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Chuck Perrin brought guitarist Hristo Vitchev and his unusual trio of vibraphonist Christian Tamburr and pianist Weber Iago into 98 Bottles for a night of super-charged melodic, celebratory music making.

Trios minus bass and drums run the inherent risk of bogging down under the weight of too much harmony--as well as the lack of propulsion that a conventional rhythm section could afford.

Thankfully, Vitchev, Iago and Tamburr have a long history together, and the potential for overcrowding was never an issue.

The spirit of Pat Metheny is a palpable force in the guitarist's music--both from a compositional standpoint--and as an improvisational touchstone. Vitchev referenced the archetypal Metheny sequence first heard on "Phase Dance," several times--almost like sharing an inside joke with his bandmates and the audience.

Opening with "Memories of Black & White," from his brand-new CD Heartmony, Vitchev activated a series of rolling arpeggios that involved fingerings that could break a man's digits, while piano and vibes found perfect spots to join the blend. Tamburr stuck to a 2 mallet approach most of the evening--allowing for a more focused melodic attack--yet retaining a definite imprint of the influence of Gary Burton's lush contours, somehow.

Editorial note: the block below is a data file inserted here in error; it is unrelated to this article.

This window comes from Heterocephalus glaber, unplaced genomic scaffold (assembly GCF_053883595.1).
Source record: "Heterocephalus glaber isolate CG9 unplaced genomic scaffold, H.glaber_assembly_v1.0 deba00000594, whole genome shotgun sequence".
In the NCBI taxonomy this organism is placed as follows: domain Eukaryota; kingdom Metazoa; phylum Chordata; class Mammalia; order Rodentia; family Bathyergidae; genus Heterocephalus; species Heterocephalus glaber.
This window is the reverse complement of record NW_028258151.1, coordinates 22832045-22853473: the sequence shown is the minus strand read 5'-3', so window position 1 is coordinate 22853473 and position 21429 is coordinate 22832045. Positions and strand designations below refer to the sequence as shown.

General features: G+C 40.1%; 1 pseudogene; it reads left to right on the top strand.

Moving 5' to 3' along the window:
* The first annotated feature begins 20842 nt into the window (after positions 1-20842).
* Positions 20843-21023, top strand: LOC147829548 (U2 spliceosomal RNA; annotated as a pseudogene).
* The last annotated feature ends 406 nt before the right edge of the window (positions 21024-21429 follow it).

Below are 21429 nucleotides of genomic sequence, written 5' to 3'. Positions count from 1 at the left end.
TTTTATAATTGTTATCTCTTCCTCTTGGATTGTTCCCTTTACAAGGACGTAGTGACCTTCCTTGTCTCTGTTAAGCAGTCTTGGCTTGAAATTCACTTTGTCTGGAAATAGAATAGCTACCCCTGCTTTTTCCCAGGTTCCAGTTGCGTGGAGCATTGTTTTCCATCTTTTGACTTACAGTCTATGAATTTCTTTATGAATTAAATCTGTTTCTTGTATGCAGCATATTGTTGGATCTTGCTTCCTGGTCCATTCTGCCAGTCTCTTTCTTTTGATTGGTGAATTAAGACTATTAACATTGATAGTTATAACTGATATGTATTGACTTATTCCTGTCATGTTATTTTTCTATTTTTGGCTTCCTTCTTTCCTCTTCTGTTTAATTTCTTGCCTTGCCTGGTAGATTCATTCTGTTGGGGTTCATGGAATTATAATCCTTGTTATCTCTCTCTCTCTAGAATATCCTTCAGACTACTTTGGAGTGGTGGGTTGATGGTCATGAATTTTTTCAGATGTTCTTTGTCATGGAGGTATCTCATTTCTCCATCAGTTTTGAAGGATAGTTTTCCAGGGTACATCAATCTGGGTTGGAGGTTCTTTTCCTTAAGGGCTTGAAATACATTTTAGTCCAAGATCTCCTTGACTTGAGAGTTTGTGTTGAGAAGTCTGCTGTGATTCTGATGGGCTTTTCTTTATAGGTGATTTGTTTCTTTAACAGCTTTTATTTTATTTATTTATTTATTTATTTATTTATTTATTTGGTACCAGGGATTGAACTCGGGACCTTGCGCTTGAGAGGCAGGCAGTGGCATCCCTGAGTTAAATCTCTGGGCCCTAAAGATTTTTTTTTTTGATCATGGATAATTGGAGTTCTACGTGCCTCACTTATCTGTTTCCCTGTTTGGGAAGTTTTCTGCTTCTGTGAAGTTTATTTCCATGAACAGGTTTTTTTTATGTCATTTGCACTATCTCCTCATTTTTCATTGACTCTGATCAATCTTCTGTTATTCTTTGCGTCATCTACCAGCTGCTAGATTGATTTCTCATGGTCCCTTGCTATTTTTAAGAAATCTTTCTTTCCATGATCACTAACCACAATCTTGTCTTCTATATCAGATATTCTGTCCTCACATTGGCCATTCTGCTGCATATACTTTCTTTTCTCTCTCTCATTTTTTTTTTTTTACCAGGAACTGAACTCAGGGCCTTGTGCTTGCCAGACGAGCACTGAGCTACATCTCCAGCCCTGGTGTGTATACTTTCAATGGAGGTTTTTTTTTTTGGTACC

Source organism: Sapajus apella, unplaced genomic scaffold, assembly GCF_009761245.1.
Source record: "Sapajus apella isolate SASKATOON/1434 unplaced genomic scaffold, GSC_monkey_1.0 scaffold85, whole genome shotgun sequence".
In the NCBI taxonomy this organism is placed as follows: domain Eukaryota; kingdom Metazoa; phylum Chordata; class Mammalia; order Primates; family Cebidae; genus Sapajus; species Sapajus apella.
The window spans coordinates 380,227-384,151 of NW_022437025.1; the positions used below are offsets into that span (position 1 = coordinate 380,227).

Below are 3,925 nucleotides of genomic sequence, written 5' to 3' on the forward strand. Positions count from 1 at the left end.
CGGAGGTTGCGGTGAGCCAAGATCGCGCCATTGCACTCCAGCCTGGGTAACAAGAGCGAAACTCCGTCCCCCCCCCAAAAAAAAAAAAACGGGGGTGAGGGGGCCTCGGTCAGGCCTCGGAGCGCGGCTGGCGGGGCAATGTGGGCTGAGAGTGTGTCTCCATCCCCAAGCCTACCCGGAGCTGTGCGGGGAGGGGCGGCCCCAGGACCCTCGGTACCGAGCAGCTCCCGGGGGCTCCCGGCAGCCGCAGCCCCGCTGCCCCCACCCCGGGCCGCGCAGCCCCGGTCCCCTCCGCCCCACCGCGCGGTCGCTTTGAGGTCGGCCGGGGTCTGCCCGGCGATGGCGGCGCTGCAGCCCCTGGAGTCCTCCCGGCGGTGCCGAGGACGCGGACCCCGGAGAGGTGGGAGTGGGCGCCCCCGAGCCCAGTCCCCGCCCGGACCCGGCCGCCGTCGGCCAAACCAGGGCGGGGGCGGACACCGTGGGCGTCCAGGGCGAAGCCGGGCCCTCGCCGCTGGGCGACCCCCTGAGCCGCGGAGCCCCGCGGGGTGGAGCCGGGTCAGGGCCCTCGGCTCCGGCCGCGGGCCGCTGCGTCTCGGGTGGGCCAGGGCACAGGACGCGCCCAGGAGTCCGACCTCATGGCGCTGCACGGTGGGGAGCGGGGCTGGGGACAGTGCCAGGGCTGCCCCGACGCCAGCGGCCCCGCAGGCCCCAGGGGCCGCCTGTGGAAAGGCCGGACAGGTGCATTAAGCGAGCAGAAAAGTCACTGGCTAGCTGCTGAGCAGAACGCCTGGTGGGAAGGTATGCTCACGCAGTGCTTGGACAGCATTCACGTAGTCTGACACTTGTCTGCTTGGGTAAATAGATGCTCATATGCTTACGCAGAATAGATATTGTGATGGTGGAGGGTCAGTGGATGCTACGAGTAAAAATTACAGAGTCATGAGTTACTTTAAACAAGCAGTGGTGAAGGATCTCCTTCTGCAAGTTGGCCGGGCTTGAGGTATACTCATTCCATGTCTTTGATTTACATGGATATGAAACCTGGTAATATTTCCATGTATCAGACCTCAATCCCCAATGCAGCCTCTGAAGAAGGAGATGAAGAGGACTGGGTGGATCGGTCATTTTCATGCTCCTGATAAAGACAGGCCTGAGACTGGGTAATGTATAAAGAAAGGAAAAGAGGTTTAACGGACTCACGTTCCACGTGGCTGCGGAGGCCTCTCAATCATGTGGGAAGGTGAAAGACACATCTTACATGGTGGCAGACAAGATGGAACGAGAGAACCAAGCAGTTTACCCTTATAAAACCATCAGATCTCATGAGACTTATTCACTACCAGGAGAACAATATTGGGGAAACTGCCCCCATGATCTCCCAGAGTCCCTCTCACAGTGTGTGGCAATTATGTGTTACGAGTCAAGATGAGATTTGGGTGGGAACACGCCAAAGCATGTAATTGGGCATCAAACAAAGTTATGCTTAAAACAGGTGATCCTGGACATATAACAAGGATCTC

Tamburr chose Jason Mraz's "I Won't Give Up," as a cover--milking the theme in a reverential fashion that reminded me of how Keith Jarrett can squeeze all of the emotion from a tune like "When You Wish Upon A Star."

One of the evening's highlights came on the guitarist's re-imagining of a Bulgarian folk tune, which seemed to bring out the passion and logic from everyone--Vitchev and Iago both turned in breathtaking solos. There was the cinematic mood-shifts of "The Farewell," which drew lithe, blues-inflected commentary from the guitarist--and the dense, almost Baroque feel of Iago's "Aurora," which raced and danced around a myriad of complex harmonies. Tamburr's "Leap," was especially effective--it seemed to come from a vibe similar to those classic Steve Swallow compositions that Burton, Jarrett and others used to great effect in the '70s.

They saved the best for last with Vitchev's "Crepuscular Rays," a gorgeous tune that reminded me of the harmonic framework of Metheny's Secret Story era compositions. Iago turned in his best solo--full of gospel and country inflections and in turn inspiring Tamburr to shine with an ecstatic statement that quoted the melody from "Minuano," at its climax.

Vitchev, Iago and Tamburr are onto something here, and I'll be looking forward to what they come up with next.

Photo by Eileen Kocherhans

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